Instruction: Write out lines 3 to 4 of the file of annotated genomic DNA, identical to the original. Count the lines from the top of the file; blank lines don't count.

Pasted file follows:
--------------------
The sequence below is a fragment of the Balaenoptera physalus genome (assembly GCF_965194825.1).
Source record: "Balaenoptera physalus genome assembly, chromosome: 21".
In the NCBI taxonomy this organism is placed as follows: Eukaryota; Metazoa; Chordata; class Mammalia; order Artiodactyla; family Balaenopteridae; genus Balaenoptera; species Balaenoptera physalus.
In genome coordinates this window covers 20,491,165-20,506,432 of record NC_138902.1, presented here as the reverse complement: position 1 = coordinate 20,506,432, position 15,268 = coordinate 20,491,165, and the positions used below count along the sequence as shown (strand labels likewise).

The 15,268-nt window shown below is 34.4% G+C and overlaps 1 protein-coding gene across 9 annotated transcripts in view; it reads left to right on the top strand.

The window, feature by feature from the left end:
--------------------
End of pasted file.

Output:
In the NCBI taxonomy this organism is placed as follows: Eukaryota; Metazoa; Chordata; class Mammalia; order Artiodactyla; family Balaenopteridae; genus Balaenoptera; species Balaenoptera physalus.
In genome coordinates this window covers 20,491,165-20,506,432 of record NC_138902.1, presented here as the reverse complement: position 1 = coordinate 20,506,432, position 15,268 = coordinate 20,491,165, and the positions used below count along the sequence as shown (strand labels likewise).